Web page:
00:19 GMT07 June 2020
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    The Democratic Party has initiated new legal proceedings, accusing the Trump campaign of conspiring with Russia and Wikileaks to undermine the US presidential elections in 2016. Sputnik discussed this with Anthony Moretti, Associate Professor in the Department of Communications at Robert Morris University.

    Sputnik: Why have the Democrats initiated this legal action now? What took them so long and what are they trying to achieve here?

    Anthony Moretti: What you have to do is look at the calendar and remember that with the November midterm elections coming up in just a few months, for the Democrats this is sort of a cash register decision I think. I don't often find myself in agreement with this political administration in Washington, I will admit that, but in this case I think that the president is probably spot on when he says, that this is probably a deflection, this is probably a bit of a distraction, but remember for Democrats that this is one of those sort of events that they should not and will not let go of until all of the information is out. My suspicion is that most of the information is already out, I don't suspect something new is going to be found here, but this again is a very good opportunity for Democrats to bang this drum a little more, and a little more loudly to try and raise some money.

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    Sputnik: Considering there's never been any solid proof of collusion, would this lawsuit make any difference?

    Anthony Moretti: The problem I think that they're going to face above anything else is that this is going to allow that sort of chaotic discussion and those chaotic pictures from the 2016 Democratic convention to come back into the public spotlight, and there's going to be questions about how much were the party officials really trying to ensure that Hillary Clinton was the nominee. Were they working against Bernie Sanders, if so, how and in what ways? I understand the idea of trying to shine that spotlight on the President and to try and raise the issue of collusion as a way to try and generate interest and support among party members. But if you're looking at it from an outside perspective there certainly is this 'wait a minute was it yours the party that it didn't look like you really didn't want Bernie Sanders to win?' aspect, and all of these accusations are going to come up. I'm not sure that's a good image you want, going into the 2018 midterm elections.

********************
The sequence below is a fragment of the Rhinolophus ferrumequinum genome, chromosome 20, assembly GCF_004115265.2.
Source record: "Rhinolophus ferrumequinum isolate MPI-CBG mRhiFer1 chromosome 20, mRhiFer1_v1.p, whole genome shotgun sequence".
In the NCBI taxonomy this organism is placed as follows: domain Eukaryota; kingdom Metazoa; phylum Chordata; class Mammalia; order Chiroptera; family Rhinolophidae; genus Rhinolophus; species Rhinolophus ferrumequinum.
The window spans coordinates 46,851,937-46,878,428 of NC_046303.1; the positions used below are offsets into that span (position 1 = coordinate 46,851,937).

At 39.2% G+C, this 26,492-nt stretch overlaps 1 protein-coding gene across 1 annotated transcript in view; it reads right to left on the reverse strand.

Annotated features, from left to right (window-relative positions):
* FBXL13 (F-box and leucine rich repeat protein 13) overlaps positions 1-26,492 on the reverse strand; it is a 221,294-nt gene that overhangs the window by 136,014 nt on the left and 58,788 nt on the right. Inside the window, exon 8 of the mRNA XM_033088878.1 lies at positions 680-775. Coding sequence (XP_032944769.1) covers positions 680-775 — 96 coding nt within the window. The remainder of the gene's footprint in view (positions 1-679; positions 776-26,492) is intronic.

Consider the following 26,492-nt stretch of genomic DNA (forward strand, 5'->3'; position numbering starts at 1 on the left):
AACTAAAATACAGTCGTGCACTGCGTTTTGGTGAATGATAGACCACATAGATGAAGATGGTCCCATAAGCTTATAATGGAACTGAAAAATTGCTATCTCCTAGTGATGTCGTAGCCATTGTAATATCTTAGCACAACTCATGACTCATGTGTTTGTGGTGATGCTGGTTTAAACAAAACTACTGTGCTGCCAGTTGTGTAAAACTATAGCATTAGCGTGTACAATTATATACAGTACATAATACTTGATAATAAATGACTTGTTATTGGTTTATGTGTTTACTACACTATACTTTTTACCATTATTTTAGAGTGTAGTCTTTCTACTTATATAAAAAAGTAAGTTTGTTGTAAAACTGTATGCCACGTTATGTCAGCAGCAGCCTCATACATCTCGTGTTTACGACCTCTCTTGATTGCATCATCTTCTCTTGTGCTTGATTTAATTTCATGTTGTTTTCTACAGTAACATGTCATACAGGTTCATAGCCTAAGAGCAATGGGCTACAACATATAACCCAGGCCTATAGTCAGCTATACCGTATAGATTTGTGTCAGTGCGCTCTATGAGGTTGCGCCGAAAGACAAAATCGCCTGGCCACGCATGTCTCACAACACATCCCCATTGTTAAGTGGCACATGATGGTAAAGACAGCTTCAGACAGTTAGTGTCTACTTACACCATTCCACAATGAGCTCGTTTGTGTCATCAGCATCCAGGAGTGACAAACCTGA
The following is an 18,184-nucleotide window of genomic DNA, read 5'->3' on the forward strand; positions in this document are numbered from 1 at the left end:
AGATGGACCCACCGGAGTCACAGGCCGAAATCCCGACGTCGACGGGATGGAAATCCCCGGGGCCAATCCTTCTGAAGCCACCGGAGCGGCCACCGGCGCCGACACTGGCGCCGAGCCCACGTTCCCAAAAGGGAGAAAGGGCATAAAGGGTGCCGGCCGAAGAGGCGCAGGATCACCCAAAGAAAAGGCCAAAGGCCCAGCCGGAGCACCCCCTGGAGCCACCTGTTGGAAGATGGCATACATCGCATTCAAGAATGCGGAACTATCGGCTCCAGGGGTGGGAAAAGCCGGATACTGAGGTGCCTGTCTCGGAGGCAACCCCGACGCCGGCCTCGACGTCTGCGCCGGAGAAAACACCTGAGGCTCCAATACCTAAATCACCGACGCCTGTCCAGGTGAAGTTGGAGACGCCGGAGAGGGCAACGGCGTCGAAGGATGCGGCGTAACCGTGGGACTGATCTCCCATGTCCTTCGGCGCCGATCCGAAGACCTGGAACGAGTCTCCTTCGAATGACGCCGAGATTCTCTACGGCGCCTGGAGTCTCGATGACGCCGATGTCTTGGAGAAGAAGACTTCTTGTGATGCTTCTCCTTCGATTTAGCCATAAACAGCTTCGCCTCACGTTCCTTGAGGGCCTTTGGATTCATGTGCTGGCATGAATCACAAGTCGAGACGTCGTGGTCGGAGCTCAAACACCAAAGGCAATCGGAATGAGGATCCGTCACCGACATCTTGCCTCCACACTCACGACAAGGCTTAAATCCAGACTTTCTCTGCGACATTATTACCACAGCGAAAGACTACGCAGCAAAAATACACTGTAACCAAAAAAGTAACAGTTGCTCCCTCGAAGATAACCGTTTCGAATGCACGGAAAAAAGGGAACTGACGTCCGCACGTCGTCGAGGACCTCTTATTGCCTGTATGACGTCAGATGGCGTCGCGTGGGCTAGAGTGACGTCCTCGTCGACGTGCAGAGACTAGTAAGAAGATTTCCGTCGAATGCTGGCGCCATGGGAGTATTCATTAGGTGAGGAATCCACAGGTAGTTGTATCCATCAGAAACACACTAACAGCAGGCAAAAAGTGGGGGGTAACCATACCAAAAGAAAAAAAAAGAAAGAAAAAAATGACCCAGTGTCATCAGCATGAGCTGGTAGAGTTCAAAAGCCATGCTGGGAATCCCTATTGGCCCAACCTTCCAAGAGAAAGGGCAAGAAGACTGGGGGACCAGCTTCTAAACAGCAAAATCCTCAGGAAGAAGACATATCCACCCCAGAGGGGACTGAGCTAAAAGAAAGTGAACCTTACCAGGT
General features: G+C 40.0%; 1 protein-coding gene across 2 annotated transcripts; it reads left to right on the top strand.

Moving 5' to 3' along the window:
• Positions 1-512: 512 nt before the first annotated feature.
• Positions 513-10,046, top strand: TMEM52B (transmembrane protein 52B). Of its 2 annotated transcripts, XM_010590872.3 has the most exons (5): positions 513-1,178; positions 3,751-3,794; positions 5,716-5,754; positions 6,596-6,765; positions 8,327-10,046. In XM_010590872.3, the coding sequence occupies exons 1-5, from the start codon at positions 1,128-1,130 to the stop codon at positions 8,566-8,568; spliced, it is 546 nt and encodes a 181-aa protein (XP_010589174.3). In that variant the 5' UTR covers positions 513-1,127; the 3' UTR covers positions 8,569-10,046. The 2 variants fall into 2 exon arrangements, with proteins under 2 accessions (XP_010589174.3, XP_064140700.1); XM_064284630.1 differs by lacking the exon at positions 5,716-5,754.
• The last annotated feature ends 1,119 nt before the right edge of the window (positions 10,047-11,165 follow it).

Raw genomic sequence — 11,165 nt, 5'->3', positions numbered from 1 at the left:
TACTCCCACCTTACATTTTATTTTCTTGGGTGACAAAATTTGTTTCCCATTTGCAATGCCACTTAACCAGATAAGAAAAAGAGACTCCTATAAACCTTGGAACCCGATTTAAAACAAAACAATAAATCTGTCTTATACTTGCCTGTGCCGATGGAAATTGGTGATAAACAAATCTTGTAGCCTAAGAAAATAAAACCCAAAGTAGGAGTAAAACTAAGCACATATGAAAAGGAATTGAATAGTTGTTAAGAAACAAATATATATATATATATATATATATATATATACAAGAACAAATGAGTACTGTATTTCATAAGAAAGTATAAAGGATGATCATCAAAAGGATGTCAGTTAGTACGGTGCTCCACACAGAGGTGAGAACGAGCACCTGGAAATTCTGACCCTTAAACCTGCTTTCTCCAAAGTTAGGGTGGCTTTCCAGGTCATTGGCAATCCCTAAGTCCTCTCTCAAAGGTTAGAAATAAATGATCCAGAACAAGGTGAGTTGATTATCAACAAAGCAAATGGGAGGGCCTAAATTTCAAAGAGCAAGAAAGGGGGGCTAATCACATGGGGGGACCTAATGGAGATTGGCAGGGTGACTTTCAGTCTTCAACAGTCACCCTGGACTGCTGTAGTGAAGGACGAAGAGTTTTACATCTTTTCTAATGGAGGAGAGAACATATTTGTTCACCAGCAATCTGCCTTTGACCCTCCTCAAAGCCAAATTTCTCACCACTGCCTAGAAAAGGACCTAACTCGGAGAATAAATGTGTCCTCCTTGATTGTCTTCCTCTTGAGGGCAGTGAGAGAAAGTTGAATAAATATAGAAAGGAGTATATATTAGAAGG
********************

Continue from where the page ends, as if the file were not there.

Sputnik: One of the key things here are your points regarding the midterm elections in November and the way of deflecting that, but isn't the American audience, the American population rather sick and tired of this ongoing rhetoric from the Democratic Party? It's a bit like your previous boyfriend trying to win the girlfriend back and he's going to all end of means of try and get her back, but it's just not going to happen. They're continuing with this, they American population, surely they must be tired of this by now, aren't they?

    Anthony Moretti: I think that's fair statement to make. My suspicion is that at some level, as Robert Mueller's investigation winds down, my sense is that Democratic officials are probably becoming more and more convinced that whatever Mueller is going to find, it's going to be very little, if anything, directed directly at Russia, and is probably going to be much more directed at the President and either his personal contact or his personal business deals. Those are the kinds of things that make for a great scandal, great headlines and all those things, but that is much more of a domestic political issue rather than an international scandal, and I wonder, and I have no evidence to support this, this is at least I hope an educated guess, I wonder if the Democrats are becoming convinced, that you know what, sure this is a good thing if the President is embarrassed, but the whole collusion thing still does allow us to raise a lot of money.

    Sputnik: You make some very valid points; I can understand the rationale behind that. The Democratic party's lawsuit controversy has already been likened to the Watergate scandal, it is as big as that? What's your view in terms of this comparison? Is history repeating itself or is that a different story now? Can it be compared to Watergate or are we overstating the case with that really?

    Anthony Moretti: There's only a valid comparison if there is solid evidence that makes for a criminal conspiracy in that way. To this point there has been nothing concrete that has validated that. Does that mean that something could come up in the next few weeks, few months, few years? Sure, but as of now there is no concrete evidence to point to that, and until there is, I don't look at that comparison to be very solid or legitimate, because you need to have proof to back it up.

    The views of the speaker do not necessarily reflect those of Sputnik.

    The views and opinions expressed in the article do not necessarily reflect those of Sputnik.


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